Since setting up his own dance company, Ultima Vez, based in Brussels, Wim Vandekeybus has created over twenty pieces with a similarly extensive international cast of dancers and musicians. As Vandekeybus did not have the benefit of formal dance training, his choreography tends to have its basis in his cinematographic imagination. The title is very often the starting point for one of his creations: “It's like I set everything moving. Invariably I pick a title which is open ended, like a circle that allows new elements to enter” (Vandekeybus in De Standaard, 22nd of April 2000). The dancers are chosen for their personality and what they bring with them, more than for their technical skills. Vandekeybus's work lies in an abstraction based on the various aspects his dancers bring to the piece and structured by the creative spirit that is fostered by their improvisation.

“My productions are like deserts which the dancers have to cross. Without rest, without refuelling. Return is not an option as it would take just as long to get back as to continue.”

Wim Vandekeybus in De Morgen 28th of September 2006.
Costumes made by: Company Wardrobe
made by: José Luis Alonso Fernández


Portrait Hans Van ManenHans van Manen was born in Nieuwer. In 1951 van Manen had his first ballet classes from Sonia Gaskell, who invited him to join her group Ballet Recital. In 1952 he joined the Nederlands Opera Ballet, under Françoise Adret, for which he created his first ballet Feestgericht in 1957. Later on he was engaged as a dancer with Roland Petit’s company in Paris, returning to the Nederlands in 1960 as a dancer and choreographer and in 1971 as Artistic Director and choreographer. He created almost forty ballets for this company, bringing with them international recognition to the Nederlands Dans Theater. During the next two years he worked as a free-lance choreographer until 1973, when he joined Het Nationale Ballet in Amsterdam as producer and choreographer. In 1988 he returned to the Nederlands Dans Theater as Resident Choreographer. His ballets have been performed by the Opera of Berlin, Houston Ballet, Canadian National Ballet, Pennsylvania Ballet, the Royal Ballet, the Danish Royal Ballet, the Opera of Vienna, Transforum of Köln and Alvin Ailey.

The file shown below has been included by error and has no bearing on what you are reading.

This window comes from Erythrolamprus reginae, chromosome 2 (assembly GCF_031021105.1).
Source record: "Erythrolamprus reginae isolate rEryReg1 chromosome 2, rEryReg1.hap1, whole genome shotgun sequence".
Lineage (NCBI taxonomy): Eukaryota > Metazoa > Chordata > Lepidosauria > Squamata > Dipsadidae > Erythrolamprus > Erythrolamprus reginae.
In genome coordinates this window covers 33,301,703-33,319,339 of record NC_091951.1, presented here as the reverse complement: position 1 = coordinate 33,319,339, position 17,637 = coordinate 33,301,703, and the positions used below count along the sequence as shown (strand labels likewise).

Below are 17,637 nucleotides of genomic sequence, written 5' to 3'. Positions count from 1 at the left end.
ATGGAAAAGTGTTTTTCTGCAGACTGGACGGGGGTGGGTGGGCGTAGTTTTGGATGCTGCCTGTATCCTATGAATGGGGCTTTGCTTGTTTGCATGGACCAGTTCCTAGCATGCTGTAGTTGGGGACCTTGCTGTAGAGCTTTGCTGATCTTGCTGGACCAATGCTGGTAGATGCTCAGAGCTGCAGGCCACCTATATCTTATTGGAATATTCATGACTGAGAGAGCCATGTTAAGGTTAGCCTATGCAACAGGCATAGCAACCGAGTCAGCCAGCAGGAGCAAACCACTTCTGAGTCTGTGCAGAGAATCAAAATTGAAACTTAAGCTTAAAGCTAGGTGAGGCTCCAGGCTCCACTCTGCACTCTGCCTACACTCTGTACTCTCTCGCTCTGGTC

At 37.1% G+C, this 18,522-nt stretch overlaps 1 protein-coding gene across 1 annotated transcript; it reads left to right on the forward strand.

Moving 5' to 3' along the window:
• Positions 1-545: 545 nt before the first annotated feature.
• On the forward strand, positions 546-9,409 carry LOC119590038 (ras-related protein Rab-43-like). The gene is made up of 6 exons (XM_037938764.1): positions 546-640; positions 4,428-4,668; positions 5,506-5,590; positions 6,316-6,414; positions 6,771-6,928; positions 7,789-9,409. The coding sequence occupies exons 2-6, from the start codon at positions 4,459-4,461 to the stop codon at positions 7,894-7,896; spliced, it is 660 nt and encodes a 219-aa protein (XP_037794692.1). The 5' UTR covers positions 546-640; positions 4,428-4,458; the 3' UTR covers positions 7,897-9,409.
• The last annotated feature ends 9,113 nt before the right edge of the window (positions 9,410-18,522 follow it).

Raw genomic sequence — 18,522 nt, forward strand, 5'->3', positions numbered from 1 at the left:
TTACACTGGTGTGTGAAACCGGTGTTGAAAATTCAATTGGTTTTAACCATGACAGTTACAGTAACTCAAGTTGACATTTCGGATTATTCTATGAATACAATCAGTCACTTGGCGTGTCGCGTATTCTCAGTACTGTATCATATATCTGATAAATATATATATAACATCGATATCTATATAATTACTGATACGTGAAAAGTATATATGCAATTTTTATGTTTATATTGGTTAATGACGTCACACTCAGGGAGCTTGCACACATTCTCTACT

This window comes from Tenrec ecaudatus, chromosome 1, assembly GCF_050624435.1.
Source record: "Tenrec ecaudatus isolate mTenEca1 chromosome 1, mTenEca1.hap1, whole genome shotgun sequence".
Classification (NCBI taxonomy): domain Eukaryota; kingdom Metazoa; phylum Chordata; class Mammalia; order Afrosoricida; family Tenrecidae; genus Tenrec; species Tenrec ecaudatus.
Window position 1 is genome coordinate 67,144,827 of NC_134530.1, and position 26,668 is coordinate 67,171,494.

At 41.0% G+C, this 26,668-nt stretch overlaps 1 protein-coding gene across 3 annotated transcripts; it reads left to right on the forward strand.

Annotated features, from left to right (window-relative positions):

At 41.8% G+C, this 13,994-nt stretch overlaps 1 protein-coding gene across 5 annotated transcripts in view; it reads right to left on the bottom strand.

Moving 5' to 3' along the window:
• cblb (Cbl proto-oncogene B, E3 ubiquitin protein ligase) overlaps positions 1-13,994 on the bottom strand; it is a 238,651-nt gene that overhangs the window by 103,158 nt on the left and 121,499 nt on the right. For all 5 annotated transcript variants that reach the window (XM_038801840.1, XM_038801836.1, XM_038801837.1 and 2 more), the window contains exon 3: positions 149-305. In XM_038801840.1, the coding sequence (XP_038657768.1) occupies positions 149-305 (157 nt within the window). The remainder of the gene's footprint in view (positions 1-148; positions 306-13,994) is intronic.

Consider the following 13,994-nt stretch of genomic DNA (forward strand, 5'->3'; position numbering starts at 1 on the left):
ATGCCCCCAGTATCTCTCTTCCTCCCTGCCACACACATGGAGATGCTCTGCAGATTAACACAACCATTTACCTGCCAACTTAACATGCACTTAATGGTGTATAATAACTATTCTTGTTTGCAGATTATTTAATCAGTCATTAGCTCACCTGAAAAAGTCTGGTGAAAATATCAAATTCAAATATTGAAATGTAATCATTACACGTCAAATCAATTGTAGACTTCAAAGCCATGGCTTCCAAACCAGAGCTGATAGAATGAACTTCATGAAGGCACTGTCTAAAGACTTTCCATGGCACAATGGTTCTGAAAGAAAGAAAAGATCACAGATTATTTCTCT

Bits and Pieces. Hans Van Manen 1984


Bits and Pieces with Hans Van Manen
  • Choreography: Hans Van Manen
  • Music: David Byrne, Brian Eno, Felix Mendelssohn Bartholdy
  • Sets and customes: Kesso Dekker
  • Light design: Jan Hofstra
  • Worldpremier by the Het Nationale Ballet at the Stadtschouwburg of Amsterdam, 2 on june 2th, 1984. World premiered by the Compañía Nacional de Danza at the Teatro de La Zarzuela in Madrid, on December 13th, 1991.

Fantasy. Hans Van Manen 1993

Fantasia. Dancer Partners
  • Choreography: Hans van Manen
  • Music: Johan Sebastian Bach: Chorale Prelude Ich ruf zu Dir, BWV 639 Praludium in a-minor (Fantasie). BWV 922
  • Sets and costumes: Keso Dekker
  • Light: Joop Caboort
  • Staging: Mea Venema
  • World premiered by Nederlands Dans Theater at AT&T Danstheater, Den Haag, April 15th, 1993. Premiered by Compañía Nacional de Danza at Teatro de la Zarzuela, Madrid, November 22nd, 1996.

Van Manen set Fantasía to a chorale prelude, prelude and chorale adaptation in Busoni`s piano adaptation of Bach. The set designer, Keso Dekker, designed a black framework -with transparent wings that protrude slightly onto the stage and are marked at the bottom by little red lights - in which three women appear. Their sensual undulating hip movements made in unison entice the men, whose response in allegro is powerful, almost robust. Then the tone becomes more serious. Both sexes take up positions opposite each other. They stand frozen for a moment on opposite sides of the stage, face to face, as if at the beginning of a competition, waiting.

A duet follows. Its tone, mainly lyrical, has a youthful, fresh accent. After a powerful, then often repeated, intermezzo by the group, another duet follows. This time it is powerful and militant, although there are also moments of tenderness and abandonment. Then a wonder takes place. The intensive sounds of Bach`s piano suddenly begin to resemble those of Beethoven, of his Adagio Hammerklavier, to which Van Manen set his ballet of the same name for dancers of the Dutch National Ballet in 1973. Here too, the women of the couples are lifted into the air one by one until they form a closely knit collective that together performs a very subdued dance. In this literal excerpt, twenty years later, Van Manen`s creation again comes to life but in another form.

Time and place have changed, the action is the same. This brief flashback is as much a grand invention as it is a tribute to the dancers. That time has not stood still is also evident in the exquisite closing duet, which again clearly demonstrates that Van Manen`s style has evolved under the influence of these dancers: it has been rejuvenated without loss of depth or power.

Isabelle Lanze, "Trouw", April 1993



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    • Texts: CND